Embryo Adoption: An Adoptive Child in the Womb

It's been called the best of both worlds, but that doesn't make it easy.

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What exactly does it mean when we say that we adopted embryos? We “adopted” one batch of embryos directly from the genetic parents back in 2011. We transferred two of them into my uterus at a time, but both attempts failed. I mourned the loss of those little ones as though they had lived in my home before passing on. I made a special tribute for them, named them, and collected little mementos to remember them by. At the time, I remember thinking that they may have been as close as I’ll ever get to being a mother, so it was important for me to have something tangible to remind me of this fact.

Then, at the start of this year, we were ready to try again. This time, we “adopted” a batch of embryos from the clinic, which already had full legal rights to them. The arrangement is completely anonymous, and while I never thought I’d feel comfortable with such an arrangement, I do. However, with the memory of loss, however early on it was, I was unable to go through this transfer with the same level of hope and enthusiasm.

Guarding my heart yielded to disbelief as each new step revealed that we had a strong little baby growing inside of me. Since the dreaded nausea set in last week, I’ve been so mentally and physically exhausted that I haven’t been able to think lucidly or reasonably. I started doubting if we made the right decision. I started worrying about how we would explain embryo adoption to the baby. I started questioning if I could possibly handle the idea of having 5 children in heaven now that we were going to hopefully have one on Earth.

And then it hit me; I am grieving the genetic loss to my child. I never once thought this was something that mattered to me. Sure, it would’ve been neat to have this or that feature to compare, but it was nothing worth losing sleep over. Until now. Now, I worry that I’m not bonding with my baby because we are not genetically related to each other.

I’ve thought of all the other things we get to share by virtue of my carrying and giving birth to this baby, not to mention the ongoing parenting relationship we will develop after birth. Yet right now, I feel like a surrogate. Even though I know that no one else in the world can claim this baby–something I worried about in the back of my mind with open adoption–I still cannot deny the fact that there’s a family out there with three children who are this baby’s full genetic siblings.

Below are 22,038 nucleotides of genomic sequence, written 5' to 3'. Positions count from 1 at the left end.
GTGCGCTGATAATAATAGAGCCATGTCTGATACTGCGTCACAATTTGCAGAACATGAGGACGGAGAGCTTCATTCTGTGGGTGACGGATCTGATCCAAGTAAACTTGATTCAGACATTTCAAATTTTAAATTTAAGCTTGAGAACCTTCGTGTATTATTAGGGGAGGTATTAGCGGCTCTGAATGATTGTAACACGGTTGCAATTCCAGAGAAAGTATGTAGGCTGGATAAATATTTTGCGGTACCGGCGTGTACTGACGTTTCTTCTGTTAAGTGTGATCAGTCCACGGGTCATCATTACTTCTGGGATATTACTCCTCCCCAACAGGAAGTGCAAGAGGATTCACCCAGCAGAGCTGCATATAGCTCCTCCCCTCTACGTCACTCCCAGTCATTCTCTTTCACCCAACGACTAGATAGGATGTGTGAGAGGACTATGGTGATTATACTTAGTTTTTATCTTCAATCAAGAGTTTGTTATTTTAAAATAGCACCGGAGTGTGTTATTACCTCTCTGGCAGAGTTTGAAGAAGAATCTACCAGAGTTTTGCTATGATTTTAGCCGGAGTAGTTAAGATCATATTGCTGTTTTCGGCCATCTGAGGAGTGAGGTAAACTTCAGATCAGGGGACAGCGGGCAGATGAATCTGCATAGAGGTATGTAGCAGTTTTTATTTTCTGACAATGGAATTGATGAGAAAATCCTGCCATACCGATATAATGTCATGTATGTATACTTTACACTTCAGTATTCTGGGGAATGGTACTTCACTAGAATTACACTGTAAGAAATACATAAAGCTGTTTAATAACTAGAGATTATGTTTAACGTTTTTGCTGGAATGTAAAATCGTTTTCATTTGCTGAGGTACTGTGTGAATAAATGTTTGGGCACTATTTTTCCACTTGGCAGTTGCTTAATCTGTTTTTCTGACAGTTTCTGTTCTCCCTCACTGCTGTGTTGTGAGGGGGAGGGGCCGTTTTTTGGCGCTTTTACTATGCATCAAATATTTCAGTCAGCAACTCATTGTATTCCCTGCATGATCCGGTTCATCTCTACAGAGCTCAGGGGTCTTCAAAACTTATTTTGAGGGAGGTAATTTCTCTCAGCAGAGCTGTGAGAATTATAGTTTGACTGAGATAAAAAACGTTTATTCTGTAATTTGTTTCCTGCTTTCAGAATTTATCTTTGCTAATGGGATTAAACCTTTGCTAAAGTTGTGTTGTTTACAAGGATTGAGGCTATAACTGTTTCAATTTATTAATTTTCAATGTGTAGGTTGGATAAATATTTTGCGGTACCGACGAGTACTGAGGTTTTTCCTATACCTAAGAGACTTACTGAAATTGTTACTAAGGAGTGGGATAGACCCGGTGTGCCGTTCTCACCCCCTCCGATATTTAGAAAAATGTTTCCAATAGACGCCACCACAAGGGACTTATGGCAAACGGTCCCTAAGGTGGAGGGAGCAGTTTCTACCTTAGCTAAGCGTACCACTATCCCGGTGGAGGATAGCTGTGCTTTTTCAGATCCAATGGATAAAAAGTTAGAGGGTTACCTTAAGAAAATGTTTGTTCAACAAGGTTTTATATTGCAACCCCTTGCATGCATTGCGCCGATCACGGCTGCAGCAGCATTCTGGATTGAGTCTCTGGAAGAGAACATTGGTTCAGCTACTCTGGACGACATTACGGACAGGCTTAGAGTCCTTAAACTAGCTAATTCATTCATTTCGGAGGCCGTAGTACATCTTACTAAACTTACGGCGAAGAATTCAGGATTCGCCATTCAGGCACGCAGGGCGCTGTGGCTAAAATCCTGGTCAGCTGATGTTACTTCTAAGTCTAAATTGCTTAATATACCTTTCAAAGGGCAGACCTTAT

I’m upset that I won’t be able to provide that genetic link for the baby. I’m concerned that the baby will have identity issues or concerns over the way she or he came to our family via an anonymous donation and eight years in the freezer!

I suppose, like any adoptive mother, I’m worried about all the ways I might fall short in the eyes of my child, all the things I am unable to provide for her or him because of the adoption factor. I’m worried about proudly proclaiming having adopted this baby only to have to try to explain to people how it was that I also carried and birthed her or him.

I worry about having to hear the phrase “real parents,” either from my child or from others. Perhaps I can get away with it if a person assumes the biological mother to be the “real” mother, since that I am. But what about my husband?

One of the reasons we chose to adopt rather than use a single gamete donor is to have an equal relationship to our child. Yet now I realize that the pregnancy will give me an advantage no matter what. My husband gets to live and love the birth mother of his child without having to worry about her changing her mind and him losing the chance to parent this baby. But he remains an adoptive dad. Perhaps once the baby is born, it won’t matter anyway.

For now, though, I’m questioning what I’ve been told about embryo adoption. It has been called the best of both worlds, yet I see it more like the worst of both worlds. On one hand, I have to deal with all the negative symptoms of pregnancy and later the labor pains, while at the same time I have to deal with the fact that neither I nor my husband are genetically linked to our child. It just doesn’t seem fair to have to go through both.

The only thing I have to cling to is that we went into this transfer, this embryo adoption, having discerned God’s will. We prayed not for our desire to be fulfilled, but for His will to be done. Granted, I don’t know what I’d be doing with my life if I weren’t en route to motherhood, but in the end, this is unfolding precisely as the Lord would have it. I just need to trust that something life-affirming will come out of these conflicting emotions I’m having.